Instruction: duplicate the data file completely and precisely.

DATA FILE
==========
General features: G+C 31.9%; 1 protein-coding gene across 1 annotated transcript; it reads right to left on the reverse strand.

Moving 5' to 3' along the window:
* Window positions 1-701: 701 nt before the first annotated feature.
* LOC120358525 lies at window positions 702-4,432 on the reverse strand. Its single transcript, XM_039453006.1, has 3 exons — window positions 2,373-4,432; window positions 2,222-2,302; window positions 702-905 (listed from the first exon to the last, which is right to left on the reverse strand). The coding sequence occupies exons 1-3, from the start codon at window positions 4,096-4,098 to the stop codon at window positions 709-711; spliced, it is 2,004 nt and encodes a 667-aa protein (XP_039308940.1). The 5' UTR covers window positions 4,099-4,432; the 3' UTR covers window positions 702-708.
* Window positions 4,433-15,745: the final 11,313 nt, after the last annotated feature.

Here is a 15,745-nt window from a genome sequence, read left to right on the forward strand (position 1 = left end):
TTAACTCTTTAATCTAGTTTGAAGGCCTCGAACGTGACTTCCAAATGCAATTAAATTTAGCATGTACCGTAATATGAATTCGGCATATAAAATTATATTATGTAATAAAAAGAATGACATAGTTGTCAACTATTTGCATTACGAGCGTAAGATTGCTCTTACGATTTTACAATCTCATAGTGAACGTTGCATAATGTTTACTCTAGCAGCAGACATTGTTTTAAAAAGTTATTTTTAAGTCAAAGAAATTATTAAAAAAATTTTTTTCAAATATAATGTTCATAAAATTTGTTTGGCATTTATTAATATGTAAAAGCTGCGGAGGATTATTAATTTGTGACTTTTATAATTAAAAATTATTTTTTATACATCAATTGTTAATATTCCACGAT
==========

General features: G+C 31.9%; 1 protein-coding gene across 1 annotated transcript; it reads right to left on the reverse strand.

Moving 5' to 3' along the window:
* Window positions 1-701: 701 nt before the first annotated feature.
* LOC120358525 lies at window positions 702-4,432 on the reverse strand. Its single transcript, XM_039453006.1, has 3 exons — window positions 2,373-4,432; window positions 2,222-2,302; window positions 702-905 (listed from the first exon to the last, which is right to left on the reverse strand). The coding sequence occupies exons 1-3, from the start codon at window positions 4,096-4,098 to the stop codon at window positions 709-711; spliced, it is 2,004 nt and encodes a 667-aa protein (XP_039308940.1). The 5' UTR covers window positions 4,099-4,432; the 3' UTR covers window positions 702-708.
* Window positions 4,433-15,745: the final 11,313 nt, after the last annotated feature.

Here is a 15,745-nt window from a genome sequence, read left to right on the forward strand (position 1 = left end):
TTAACTCTTTAATCTAGTTTGAAGGCCTCGAACGTGACTTCCAAATGCAATTAAATTTAGCATGTACCGTAATATGAATTCGGCATATAAAATTATATTATGTAATAAAAAGAATGACATAGTTGTCAACTATTTGCATTACGAGCGTAAGATTGCTCTTACGATTTTACAATCTCATAGTGAACGTTGCATAATGTTTACTCTAGCAGCAGACATTGTTTTAAAAAGTTATTTTTAAGTCAAAGAAATTATTAAAAAAATTTTTTTCAAATATAATGTTCATAAAATTTGTTTGGCATTTATTAATATGTAAAAGCTGCGGAGGATTATTAATTTGTGACTTTTATAATTAAAAATTATTTTTTATACATCAATTGTTAATATTCCACGAT